This publication presents estimates of expenditures and revenues related to environment protection and natural resource management by local government authorities of Australia. The information is collected using an adaptation of an international framework known as the European System for the Collection of Economic Information on the Environment (SERIEE), which was developed in 1994 by the European Statistical Office (Eurostat).
The collection was developed in response to requests by local governments, local government associations and others for national information on local government financial transactions related to managing the environment and natural resources. Such information is not available in a detailed form in Public Finance Statistics.
The estimates presented are useful to policy makers in state and Commonwealth governments, to local government associations, to local councils themselves as well as to any other parties interested in management of the environment by local government authorities. The estimates collected from 1997-98 until 2000-01, and in 2002-03 demonstrate that local government is a significant player in managing the nation's environment and natural resources.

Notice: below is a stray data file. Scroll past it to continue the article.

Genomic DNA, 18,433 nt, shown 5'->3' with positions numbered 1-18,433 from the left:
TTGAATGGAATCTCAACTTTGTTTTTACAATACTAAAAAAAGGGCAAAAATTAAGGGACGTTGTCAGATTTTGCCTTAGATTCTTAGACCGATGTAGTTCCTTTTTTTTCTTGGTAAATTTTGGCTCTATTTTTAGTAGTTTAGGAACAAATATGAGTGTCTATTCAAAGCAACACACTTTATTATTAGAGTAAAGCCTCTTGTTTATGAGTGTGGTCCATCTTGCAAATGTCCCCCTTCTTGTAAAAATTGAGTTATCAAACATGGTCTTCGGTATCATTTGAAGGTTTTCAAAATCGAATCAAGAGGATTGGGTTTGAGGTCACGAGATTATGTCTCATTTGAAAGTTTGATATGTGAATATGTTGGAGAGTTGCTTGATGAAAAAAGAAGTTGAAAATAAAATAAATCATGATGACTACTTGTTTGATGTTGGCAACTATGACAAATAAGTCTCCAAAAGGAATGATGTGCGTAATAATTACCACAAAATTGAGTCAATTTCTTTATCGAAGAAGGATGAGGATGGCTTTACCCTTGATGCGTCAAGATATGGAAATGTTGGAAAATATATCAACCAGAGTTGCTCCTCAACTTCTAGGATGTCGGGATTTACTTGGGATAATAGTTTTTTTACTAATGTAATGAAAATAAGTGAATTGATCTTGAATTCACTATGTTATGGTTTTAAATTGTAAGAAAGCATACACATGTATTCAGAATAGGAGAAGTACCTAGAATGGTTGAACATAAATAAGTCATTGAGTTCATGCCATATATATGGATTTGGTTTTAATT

This is the fifth time this survey has been conducted in Australia. The ABS welcomes feedback from readers regarding the usefulness, range and quality of the data presented and explanations provided. Please send any comments to the Director, Environment and Energy Business Statistics Centre, Australian Bureau of Statistics, GPO Box 66, Hobart, TAS 7001.
For further information about these and related statistics, contact the National Information and Referral Service on 1300 135 070 or Kevin Kingston on Hobart (03) 6222 5841.
Local Government Environment Transactions - 2002-03
Environment protection activities are those that prevent, reduce or eliminate pressures on the environment arising from social and economic activities. They also cover activities aimed at repairing or restoring damage to the environment after it has occurred.
Natural resource management
Natural resource management activities include the management, allocation and efficient use of natural resources (trees, land, water, quarrying materials). Also included are activities associated with the recreational use of the environment, such as the management of parks, beaches and reserves.
- Local government received over $2.6b in revenue for environment protection activities. This amounted to 13% of total revenue for councils in Australia and was mainly revenue from rates ($2.1b).
- Queensland received the most revenue ($1b) of all states for environment protection activities.
- Environment protection expenditure was over $2.6b, which comprised just over $2.1b in current expenditure and $558m in capital expenditure.
- There was a revenue shortfall of $28m, which was 83% less than the shortfall in 2000-01 as councils move towards balancing revenue and expenditure for environment protection.
- New South Wales had the highest level of environment protection expenditure, with current expenditure of $839m and capital expenditure of $193m.